Detectives Mike Lowrey (Smith) and Marcus Burnett (Lawrence) reunite once again when someone starts murdering people involved in an old case. Photograph from CTMG, Inc.
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Review: ‘Bad Boys For Life’ is the ‘Bad Boys’ installment you didn’t think you deserve

Just when you think they’ll just give you a tired reboot, the boys—and their new company—prove you wrong.
Andrew Paredes | Jan 24 2020

Directed by Adil and Bilall

Starring Will Smith, Martin Lawrence, Paola Nuñe

Bad boys, bad boys, whatcha gonna do? 

Well, if you’re a bad boy with an eye toward the future, you ditch the noisy, obnoxious aesthetic that got you noticed in the first place and let younger blood into the game. And, thankfully, 17 years after its last trip to the screen, the Bad Boys franchise decided to follow this advice, effectively silencing naysayers asking if another “Ride together, die together” trip was necessary.

Age jokes are to expected from the duo.

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Bad Boys for Life is easily the best entry in the franchise, and that’s largely because Belgian directing duo Adil El Arbi and Bilall Fallah (they’re billed by their first names only—talk about claiming first-name-only prominence before you’re even due!) know when to tweak the property’s trademark flourishes for self-aware humor, and when to pay homage to it to amp up emotion. More refreshingly, the duo eschew Bay’s incoherent, chopped-up edits and opt for longer shots in their action sequences, making sure you know where the leads and the villains are at all times.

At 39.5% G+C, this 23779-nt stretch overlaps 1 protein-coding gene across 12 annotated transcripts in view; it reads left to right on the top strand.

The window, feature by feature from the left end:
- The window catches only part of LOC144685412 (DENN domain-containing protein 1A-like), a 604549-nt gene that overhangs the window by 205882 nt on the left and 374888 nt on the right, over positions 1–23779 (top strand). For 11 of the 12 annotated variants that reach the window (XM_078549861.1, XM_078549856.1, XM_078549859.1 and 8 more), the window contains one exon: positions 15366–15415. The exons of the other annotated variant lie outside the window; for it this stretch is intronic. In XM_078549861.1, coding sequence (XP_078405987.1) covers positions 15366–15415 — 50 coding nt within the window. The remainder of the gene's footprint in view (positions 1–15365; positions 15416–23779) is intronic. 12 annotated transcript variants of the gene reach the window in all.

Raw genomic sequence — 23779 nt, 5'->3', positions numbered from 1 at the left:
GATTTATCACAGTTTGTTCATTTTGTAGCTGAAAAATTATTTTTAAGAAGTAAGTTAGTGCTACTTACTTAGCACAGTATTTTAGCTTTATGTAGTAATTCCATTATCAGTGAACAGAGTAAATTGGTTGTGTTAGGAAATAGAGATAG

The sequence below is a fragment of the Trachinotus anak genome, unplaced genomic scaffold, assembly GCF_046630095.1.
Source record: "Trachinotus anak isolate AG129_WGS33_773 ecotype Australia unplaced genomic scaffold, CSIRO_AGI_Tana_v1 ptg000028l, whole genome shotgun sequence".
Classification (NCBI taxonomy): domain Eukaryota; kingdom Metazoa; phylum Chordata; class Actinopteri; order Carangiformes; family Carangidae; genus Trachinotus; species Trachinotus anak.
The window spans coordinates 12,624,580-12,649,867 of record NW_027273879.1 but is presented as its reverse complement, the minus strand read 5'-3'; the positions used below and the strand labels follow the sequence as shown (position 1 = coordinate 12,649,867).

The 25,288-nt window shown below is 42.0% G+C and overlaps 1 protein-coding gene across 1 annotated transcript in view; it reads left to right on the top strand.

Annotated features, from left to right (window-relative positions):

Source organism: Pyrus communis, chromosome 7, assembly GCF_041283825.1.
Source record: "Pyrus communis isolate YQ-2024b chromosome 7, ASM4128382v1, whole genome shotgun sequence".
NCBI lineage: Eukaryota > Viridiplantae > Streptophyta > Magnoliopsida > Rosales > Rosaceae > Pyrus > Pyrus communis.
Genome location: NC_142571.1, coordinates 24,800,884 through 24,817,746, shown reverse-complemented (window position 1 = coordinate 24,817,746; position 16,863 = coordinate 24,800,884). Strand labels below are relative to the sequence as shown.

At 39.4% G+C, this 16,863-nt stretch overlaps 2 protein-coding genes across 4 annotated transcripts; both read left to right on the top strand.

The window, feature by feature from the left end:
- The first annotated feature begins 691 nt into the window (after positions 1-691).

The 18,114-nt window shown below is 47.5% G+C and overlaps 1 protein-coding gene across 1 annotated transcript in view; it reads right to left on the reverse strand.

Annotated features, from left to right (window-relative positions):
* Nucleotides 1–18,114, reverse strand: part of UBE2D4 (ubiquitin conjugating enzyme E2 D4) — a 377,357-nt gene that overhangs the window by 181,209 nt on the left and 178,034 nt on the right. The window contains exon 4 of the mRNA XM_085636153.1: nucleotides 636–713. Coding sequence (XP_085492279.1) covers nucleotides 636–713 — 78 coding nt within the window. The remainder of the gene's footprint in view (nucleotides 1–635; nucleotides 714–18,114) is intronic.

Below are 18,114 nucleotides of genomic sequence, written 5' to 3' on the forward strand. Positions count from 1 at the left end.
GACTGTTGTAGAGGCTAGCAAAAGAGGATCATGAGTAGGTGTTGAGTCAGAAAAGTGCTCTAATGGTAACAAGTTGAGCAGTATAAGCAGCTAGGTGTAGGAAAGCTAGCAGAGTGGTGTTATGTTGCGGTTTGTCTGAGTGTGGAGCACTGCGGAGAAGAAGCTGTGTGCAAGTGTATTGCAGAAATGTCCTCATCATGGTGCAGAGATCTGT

The movie opens with partners Mike Lowrey (Will Smith) and Marcus Burnett (Martin Lawrence) leading police on a high-octane chase…only to have it revealed that the reason for all the mayhem is Burnett rushing to the hospital for his daughter’s impending delivery of his grandson. It’s the first of many gags that play sleights-of-hand tricks with your expectations, most of them acknowledging the leads’ advancing ages. Elsewhere, there are jokes about needing to wear glasses and dyeing goatees black.

The tech savvy newbies (from left): Dorn (Alexander Ludwig), Rafe (Charles Melton), and Kelly (Vanessa Hudgens) 

But there’s a serious case underpinning all the age jokes: Mike finds himself in the crosshairs of a relentless assassin (Jacob Scipio) unleashed upon him by an escaped drug cartel queen (Kate del Castillo). What’s most surprising about the plot is that it manages to convey actual emotional stakes: A startlingly heartbreaking thing happens over the course of the narrative, and a late-breaking revelation adds unexpected heft to Marcus’ nagging at Mike’s hollow Miami lifestyle of flashy rides and drive-by romantic involvements.

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Meanwhile, Mike and Marcus are forced to work with a task force populated by tech-savvy, magazine-ready newbies headed by Mike’s former girlfriend Rita (Paola Nuñez): appropriately awed Kelly (Vanessa Hudgens), former bouncer with a trauma Dorn (Alexander Ludwig), and cocky Rafe (Charles Melton). The movie can’t give them ample space to strut all their stuff just yet, but somehow these photogenic actors get a few licks in. It’s one sign that the Bad Boys franchise is taking a page out of the Fast & Furious playbook, opening up its core team to the entrance of fresh characters that might be able to hotwire the plot if needed. (Another sign is the presence of a mid-credits sequence.) With the toxic masculinity of Michael Bay’s ethos a distant figure in its rearview mirror (but maybe not distant enough—the director makes an awkward cameo), Bad Boys for Life turns out to be good Bad Boys.

 

Photographs from CTMG, Inc.